Statistics have a key part to play in modern football, enabling fans, pundits and even managers to give greater weight to their arguments and analysis.
Football is a game of opinions but figures and numbers are also key to gaining greater insight into the sport and one of the newer metrics being used is expected goals, often abbreviated as ‘XG’.
Here is a look at XG, what purpose it serves and how it is influencing the game today.
What Is XG?
At its core, XG or expected goals is simply a statistical metric used to quantify the quality of a goalscoring opportunity and the likelihood of that chance being converted into a goal.
XG models use historical information to estimate the chance of a goal being scored and this is measured on a scale of zero to one. On this scale, an XG of 0.8, for example, is a pretty high value and we would generally expect a shot with this value to be scored eight in every ten attempts.
Having been first officially introduced by Opta back in 2012, it can be applied to a match in isolation or averages can be taken to work out the XG of a team or individual player across the course of a season.
It is now used widely by pundits, broadcasters and journalists as well as managers and coaching staff to more accurately assess performance.
How Is XG Calculated?
As mentioned, an individual chance is given a value between zero and one when it comes to measuring XG and XG models often use historical data to calculate the chance of a goal being scored.
But there is a lot taken into consideration when making this assessment. For example, whether the shot was taken with the head or foot will be factored in along with the angle and distance of the shot and the type of pass or assist leading up to the shot.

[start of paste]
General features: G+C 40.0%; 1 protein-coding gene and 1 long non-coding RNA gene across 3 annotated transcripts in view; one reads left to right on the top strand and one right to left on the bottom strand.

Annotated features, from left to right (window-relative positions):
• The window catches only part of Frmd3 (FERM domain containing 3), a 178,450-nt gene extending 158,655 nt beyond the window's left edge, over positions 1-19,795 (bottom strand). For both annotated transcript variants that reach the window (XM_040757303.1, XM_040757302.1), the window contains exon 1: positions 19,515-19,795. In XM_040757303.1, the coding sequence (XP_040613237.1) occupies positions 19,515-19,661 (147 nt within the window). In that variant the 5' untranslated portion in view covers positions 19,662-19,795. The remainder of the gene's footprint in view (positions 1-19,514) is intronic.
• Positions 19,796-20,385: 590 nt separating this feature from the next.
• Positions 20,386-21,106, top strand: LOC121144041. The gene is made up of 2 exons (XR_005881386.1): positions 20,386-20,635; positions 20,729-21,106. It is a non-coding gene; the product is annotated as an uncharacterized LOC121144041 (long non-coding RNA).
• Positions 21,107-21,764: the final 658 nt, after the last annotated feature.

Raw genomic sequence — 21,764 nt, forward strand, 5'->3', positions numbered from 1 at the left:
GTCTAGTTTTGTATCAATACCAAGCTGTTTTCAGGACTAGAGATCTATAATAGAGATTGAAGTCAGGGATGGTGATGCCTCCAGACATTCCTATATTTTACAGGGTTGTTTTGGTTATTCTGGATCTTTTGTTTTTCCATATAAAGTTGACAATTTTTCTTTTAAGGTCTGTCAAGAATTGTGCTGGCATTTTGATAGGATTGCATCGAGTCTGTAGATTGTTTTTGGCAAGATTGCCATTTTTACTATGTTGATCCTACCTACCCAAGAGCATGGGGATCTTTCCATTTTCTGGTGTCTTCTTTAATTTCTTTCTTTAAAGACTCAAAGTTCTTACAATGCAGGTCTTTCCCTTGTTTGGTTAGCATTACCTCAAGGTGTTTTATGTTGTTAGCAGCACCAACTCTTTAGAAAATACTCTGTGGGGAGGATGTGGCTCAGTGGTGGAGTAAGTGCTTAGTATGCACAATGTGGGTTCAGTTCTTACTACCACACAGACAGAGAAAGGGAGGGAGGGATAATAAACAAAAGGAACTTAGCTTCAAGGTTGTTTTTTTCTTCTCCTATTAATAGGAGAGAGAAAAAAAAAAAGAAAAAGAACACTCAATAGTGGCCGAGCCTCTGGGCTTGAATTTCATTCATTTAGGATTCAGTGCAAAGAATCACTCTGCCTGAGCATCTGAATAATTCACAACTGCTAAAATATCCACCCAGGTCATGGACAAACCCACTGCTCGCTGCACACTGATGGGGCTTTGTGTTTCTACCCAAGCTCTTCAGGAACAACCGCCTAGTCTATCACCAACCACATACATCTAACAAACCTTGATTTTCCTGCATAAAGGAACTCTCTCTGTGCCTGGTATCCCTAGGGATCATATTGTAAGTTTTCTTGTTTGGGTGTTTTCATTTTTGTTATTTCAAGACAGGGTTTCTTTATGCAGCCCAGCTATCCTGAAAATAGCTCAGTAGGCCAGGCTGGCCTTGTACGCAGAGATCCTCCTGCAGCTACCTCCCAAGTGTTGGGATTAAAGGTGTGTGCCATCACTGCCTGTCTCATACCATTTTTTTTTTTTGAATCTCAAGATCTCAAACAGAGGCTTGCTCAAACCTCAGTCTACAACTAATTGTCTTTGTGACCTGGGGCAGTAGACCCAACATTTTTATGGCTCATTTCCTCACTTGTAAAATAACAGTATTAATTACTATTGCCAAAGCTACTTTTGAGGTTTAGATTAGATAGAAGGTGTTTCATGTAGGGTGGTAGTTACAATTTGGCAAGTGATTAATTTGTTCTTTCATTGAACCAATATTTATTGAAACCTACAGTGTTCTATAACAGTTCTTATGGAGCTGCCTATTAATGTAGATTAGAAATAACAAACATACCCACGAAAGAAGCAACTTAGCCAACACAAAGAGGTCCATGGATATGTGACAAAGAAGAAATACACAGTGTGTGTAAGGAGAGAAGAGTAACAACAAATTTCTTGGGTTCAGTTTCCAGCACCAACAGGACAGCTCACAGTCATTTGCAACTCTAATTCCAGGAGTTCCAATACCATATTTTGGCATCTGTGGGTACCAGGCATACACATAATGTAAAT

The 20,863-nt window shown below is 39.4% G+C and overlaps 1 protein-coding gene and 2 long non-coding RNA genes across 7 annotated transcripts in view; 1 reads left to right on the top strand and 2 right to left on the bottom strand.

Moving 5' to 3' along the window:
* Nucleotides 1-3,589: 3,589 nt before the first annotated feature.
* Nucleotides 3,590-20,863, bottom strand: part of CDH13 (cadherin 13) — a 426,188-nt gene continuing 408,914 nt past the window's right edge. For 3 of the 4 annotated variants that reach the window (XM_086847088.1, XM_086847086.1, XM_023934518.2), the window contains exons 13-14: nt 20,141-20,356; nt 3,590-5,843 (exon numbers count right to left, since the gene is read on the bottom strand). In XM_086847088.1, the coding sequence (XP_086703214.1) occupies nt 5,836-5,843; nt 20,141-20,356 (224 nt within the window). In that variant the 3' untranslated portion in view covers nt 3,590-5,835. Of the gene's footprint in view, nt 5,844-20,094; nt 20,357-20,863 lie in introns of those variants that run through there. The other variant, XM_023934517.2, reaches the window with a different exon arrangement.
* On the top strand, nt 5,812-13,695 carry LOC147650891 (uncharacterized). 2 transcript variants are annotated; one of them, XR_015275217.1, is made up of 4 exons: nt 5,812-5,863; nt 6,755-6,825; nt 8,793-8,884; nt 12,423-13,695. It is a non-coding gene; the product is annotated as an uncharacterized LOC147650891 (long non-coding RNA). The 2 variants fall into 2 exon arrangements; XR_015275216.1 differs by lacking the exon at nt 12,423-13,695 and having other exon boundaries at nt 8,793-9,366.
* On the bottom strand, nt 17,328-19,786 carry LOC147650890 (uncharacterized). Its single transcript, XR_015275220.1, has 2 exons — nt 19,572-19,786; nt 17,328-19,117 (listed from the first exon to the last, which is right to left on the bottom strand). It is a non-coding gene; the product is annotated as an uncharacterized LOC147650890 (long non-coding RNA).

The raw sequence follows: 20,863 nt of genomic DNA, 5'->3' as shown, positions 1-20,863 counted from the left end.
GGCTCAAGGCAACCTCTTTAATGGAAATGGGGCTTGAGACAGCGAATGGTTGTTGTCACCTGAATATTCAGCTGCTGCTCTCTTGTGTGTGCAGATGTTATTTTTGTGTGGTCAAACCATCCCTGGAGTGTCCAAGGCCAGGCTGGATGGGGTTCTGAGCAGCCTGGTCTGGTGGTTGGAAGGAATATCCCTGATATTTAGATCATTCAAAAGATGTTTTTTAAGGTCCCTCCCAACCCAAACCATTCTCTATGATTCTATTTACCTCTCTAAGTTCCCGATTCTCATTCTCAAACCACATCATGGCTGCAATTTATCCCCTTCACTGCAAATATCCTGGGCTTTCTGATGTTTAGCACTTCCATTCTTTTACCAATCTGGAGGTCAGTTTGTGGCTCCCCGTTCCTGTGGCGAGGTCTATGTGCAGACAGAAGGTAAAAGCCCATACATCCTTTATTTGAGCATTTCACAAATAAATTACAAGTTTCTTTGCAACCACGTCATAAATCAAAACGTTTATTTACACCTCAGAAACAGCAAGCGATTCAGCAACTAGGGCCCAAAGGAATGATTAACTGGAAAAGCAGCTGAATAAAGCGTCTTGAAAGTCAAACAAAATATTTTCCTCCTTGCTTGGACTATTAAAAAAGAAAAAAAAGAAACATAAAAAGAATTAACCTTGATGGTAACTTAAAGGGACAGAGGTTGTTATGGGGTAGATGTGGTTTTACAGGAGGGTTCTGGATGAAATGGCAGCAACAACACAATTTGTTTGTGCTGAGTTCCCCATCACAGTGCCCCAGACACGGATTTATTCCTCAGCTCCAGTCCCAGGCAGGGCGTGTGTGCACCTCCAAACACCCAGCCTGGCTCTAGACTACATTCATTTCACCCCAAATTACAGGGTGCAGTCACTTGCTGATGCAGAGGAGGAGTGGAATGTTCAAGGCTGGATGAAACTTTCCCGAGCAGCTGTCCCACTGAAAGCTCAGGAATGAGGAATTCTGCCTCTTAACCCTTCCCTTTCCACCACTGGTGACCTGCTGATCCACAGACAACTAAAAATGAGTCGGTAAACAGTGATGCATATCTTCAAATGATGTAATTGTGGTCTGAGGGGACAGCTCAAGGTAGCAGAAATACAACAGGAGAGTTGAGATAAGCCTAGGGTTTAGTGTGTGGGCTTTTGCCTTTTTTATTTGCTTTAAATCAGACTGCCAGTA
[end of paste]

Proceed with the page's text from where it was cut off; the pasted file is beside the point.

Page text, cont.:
It does not take an expert football analyst to know that a central shot inside the box will have more chance of finding the net than an angled shot from distance but XG models take this to the next level, often factoring in things such as pressure from defenders and goalkeeper position.
When looking at a match rather than an individual chance, the average quality of chances created is assessed, giving a figure of how many goals a team should have scored in a game.
Why Is XG Important and How Is It Influencing the Modern Game?
Over the course of a season, a team may not be scoring many goals but still has a high XG.
This suggests firstly that the team is getting into the right positions and creating decent chances but perhaps their strikers are lacking in the finishing department.
But XG can also be used to make predictions and this could also suggest that it is only a matter of time before the team starts scoring more regularly, and potentially winning more matches.
On the flip side, if a team has a low XG and exceeds that figure, it could imply they have quality strikers able to make the most of less clear-cut chances.
It has become as important a metric as total shots or possession when looking at the performances of teams and players, and can be used by punters or journalists to predict future trends – but also intrinsically by clubs to more accurately assess player performance or the performances of future transfer targets.
Can XG Be Misleading?
As with all metrics linked to football analysis, XG must also sometimes be taken with a pinch of salt and fans, pundits and journalists alike should never forget to look at the bigger picture.
In some circumstances, for example, a higher XG figure does not necessarily mean a team should have won that match – it refers to the quality of chances being created and the likelihood of a goal being scored.
When a team goes behind in a match, the onus is on them to create chances and go in search of an equaliser, potentially raising their XG figure and lowering the XG of the winning team, who have spent more time defending their own box.